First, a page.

Jaguar XJ220: buying guide & review (1993-1994)
Everything you need to know before buying Jaguar's all-time fastest car.
Jaguar launched its much-hyped XJ220 straight into the jaws of the financial recession in 1992 when the ‘investment car’ market crashed. The initial proposal for the XJ220, as first unveiled at the British International Motor Show in 1998, was a four-wheel-drive V12 racing car suitable for FIA Group B racing. With its flowing aluminium bodywork it looked so impressive that 1500 deposits of £50,000 were taken.
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There was no doubting the XJ220’s towering performance, although the V6 engine sounded agricultural in comparison to the V12. The car was also physically huge, difficult to see out of and near-impossible to drive in traffic. But the XJ220 is rare and fast, and that means prices are rising today.
Which XJ220 to buy?
Performance and specs
|Engine||3498cc, turbocharged V6|
|Power||540bhp @ 7200rpm|
|Torque||475lb ft @ 4500rpm|
|Price when new||£470,000|
Dimensions and weight
• Visibility isn’t great, especially to the rear. As a result there are plenty of XJ220s sporting parking knocks; don’t under-estimate the cost of restoring dented bodywork.
• The V6 is tough, but annual oil changes are key if the turbochargers aren’t to wear prematurely. The cam belts also need to be replaced every two years or 12,000 miles.
• Clutches aren’t all that strong which is why some owners have a replacement fitted each time the engine is out to replace the cam belt. That might seem lavish, but if the clutch disintegrates and takes out the gearbox casing, the costs can be huge.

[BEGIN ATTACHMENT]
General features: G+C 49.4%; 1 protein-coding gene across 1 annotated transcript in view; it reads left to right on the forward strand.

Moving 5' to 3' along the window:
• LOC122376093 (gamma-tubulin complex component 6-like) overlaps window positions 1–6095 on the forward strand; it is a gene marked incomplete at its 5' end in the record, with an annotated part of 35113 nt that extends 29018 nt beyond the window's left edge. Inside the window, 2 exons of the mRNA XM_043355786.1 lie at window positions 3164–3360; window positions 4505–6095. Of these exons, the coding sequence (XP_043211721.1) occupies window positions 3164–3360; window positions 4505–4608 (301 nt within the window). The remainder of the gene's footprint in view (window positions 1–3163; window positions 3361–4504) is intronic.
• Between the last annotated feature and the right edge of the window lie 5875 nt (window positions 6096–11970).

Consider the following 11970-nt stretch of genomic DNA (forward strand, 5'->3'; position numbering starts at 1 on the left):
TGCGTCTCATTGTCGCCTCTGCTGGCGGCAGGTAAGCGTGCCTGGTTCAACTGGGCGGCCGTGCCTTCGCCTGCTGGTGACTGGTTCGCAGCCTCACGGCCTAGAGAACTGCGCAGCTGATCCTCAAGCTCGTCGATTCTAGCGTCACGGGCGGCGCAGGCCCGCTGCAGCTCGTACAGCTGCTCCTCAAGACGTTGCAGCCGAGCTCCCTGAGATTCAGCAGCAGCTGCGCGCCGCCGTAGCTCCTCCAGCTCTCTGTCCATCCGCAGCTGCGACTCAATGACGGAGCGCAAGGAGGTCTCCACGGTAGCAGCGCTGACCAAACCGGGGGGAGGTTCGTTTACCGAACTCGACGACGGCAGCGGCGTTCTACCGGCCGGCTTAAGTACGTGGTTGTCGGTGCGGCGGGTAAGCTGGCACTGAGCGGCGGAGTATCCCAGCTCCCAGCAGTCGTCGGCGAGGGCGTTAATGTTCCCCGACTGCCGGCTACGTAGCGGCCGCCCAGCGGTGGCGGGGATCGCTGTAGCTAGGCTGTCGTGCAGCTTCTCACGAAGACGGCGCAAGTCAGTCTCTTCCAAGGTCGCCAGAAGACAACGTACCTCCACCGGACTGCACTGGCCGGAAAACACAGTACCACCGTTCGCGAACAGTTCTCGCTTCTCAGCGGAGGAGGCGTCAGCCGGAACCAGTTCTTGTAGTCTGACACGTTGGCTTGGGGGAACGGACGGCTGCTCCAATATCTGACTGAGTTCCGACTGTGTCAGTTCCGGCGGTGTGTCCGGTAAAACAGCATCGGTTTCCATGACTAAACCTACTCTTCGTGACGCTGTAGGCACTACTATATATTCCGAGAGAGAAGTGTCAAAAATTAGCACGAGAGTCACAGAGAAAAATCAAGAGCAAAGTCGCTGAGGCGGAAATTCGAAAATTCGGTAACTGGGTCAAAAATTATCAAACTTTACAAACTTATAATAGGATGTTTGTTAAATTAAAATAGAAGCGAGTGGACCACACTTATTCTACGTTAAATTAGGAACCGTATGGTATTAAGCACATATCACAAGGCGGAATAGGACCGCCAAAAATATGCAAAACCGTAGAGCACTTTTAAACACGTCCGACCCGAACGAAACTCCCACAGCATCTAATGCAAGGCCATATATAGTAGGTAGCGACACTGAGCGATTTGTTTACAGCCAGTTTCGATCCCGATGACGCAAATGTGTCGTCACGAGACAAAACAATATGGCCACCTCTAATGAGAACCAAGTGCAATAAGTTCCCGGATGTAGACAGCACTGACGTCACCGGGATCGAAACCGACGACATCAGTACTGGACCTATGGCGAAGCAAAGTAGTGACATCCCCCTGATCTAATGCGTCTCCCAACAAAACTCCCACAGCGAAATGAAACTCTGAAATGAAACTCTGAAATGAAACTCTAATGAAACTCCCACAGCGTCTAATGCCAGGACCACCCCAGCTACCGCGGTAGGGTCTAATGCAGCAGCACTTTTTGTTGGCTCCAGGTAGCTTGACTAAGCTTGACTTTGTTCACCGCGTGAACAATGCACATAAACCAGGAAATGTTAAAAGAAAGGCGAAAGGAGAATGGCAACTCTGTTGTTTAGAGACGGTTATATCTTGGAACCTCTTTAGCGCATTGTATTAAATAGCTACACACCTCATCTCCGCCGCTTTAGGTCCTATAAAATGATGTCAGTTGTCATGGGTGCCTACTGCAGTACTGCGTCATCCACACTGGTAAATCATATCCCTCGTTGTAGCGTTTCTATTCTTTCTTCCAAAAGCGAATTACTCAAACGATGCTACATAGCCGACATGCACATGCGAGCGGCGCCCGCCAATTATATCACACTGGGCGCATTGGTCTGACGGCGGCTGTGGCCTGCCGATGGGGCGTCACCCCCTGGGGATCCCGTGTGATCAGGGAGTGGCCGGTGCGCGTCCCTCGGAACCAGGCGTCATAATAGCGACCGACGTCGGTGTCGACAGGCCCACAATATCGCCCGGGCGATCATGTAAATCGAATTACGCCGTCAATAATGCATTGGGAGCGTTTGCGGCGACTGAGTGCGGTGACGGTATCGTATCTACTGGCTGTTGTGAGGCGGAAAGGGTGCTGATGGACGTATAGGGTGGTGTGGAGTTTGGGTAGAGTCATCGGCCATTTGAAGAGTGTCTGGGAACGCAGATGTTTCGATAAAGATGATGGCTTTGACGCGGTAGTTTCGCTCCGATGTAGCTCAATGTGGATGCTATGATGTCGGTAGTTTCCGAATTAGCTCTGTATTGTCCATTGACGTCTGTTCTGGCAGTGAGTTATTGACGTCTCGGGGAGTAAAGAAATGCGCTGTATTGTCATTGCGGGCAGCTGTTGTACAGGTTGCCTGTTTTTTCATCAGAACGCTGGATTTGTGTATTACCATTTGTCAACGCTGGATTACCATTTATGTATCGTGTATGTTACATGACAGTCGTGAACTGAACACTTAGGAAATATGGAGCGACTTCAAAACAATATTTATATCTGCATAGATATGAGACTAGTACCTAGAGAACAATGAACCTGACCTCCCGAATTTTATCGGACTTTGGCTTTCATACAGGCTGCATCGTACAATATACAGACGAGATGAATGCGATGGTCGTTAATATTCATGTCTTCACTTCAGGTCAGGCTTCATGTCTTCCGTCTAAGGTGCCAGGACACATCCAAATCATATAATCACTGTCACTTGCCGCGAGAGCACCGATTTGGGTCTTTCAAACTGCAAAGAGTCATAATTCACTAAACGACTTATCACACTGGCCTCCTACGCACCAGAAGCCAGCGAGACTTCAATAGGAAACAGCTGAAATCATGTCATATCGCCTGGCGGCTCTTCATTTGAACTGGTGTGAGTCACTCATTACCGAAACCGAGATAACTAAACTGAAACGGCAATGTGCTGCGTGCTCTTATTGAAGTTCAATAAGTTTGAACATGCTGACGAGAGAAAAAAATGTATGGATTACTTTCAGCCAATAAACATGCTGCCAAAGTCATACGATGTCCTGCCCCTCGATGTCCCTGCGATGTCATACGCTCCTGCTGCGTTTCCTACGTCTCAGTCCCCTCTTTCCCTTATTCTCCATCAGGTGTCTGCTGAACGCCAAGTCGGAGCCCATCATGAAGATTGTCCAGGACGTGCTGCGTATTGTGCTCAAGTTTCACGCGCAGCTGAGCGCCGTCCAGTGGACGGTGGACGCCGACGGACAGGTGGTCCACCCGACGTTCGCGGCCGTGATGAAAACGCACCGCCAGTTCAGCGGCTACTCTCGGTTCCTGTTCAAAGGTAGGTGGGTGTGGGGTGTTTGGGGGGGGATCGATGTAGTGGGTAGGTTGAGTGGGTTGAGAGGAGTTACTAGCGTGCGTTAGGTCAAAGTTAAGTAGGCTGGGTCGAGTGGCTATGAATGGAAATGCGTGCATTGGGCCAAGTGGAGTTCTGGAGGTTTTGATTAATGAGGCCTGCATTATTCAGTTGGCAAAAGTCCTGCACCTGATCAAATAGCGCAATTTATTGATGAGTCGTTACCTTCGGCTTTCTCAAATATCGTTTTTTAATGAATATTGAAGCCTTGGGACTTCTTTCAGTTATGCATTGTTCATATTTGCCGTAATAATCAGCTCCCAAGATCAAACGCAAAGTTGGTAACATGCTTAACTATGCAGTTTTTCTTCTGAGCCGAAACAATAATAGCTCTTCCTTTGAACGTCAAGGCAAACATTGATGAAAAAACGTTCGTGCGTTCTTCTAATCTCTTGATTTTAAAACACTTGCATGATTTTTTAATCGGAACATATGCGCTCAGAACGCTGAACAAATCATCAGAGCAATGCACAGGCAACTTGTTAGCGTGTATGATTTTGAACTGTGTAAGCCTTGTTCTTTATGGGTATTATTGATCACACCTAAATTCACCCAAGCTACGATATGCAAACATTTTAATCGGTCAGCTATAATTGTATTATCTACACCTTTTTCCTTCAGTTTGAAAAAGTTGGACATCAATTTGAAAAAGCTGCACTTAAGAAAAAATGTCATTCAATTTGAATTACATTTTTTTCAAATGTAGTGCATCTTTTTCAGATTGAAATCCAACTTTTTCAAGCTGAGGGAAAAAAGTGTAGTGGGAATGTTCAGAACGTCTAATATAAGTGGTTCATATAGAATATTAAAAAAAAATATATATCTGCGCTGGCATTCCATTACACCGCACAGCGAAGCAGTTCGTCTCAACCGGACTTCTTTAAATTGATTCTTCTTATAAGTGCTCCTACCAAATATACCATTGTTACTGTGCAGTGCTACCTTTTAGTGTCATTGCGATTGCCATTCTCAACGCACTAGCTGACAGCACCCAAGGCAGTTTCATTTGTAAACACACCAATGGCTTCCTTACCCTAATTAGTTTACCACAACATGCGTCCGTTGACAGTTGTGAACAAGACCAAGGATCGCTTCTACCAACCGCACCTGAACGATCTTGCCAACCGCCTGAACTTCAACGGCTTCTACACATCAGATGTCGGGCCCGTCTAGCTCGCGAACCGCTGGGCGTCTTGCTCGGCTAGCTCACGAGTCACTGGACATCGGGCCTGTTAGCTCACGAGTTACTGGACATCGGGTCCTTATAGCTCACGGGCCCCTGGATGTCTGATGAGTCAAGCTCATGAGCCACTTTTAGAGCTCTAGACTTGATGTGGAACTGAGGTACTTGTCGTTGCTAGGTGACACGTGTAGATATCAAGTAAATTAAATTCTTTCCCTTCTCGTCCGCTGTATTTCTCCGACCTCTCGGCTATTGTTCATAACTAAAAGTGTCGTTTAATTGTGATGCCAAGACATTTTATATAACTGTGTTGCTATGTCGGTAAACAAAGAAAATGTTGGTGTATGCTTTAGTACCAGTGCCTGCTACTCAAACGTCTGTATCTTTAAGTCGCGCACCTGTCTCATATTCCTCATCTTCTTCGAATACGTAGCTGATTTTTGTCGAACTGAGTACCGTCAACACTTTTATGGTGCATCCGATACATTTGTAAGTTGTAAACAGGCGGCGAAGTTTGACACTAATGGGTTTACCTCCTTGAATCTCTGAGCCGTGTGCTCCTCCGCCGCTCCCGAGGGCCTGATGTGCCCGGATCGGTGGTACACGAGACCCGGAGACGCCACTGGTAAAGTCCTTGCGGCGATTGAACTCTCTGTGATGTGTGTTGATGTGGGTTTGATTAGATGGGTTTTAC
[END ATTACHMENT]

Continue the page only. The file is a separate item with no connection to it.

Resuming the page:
• The XJ220’s brakes are poor but there are upgrades available. If you’re planning to drive the car like it was designed to be driven, expect to invest in some better anchors. Don Law in Staffordshire is the place to go; the company can upgrade the servo and pads or install a complete race-spec system.
• See how old the tyres are and how much tread is left on each of them. Some low-mileage cars are sitting on rubber that’s way past its best-before date and if the tyres are low on tread you’ll have to buy new rubber soon – and that’s not a cheap proposition.
• The bag fuel tanks that are fitted have to be replaced every six years, which is ridiculously frequent for a road car – even one at this level. Replacement is a costly job too, which obviously needs to be done by someone who knows what they’re doing.
• Of course you need to buy a car that comes with a service history, but don’t under-estimate the cost of proper maintenance. Even a routine service will cost plenty; once you’re into the realms of major maintenance plus some replacement parts because of ageing or wear and tear, the bills can be eye-watering.
• Parts availability is surprisingly good, with some bits already being remanufactured. In 2008 Don Law bought Jaguar’s entire stock of XJ220 parts which encompasses interior parts, panels, engine, wheels, windscreens and much more.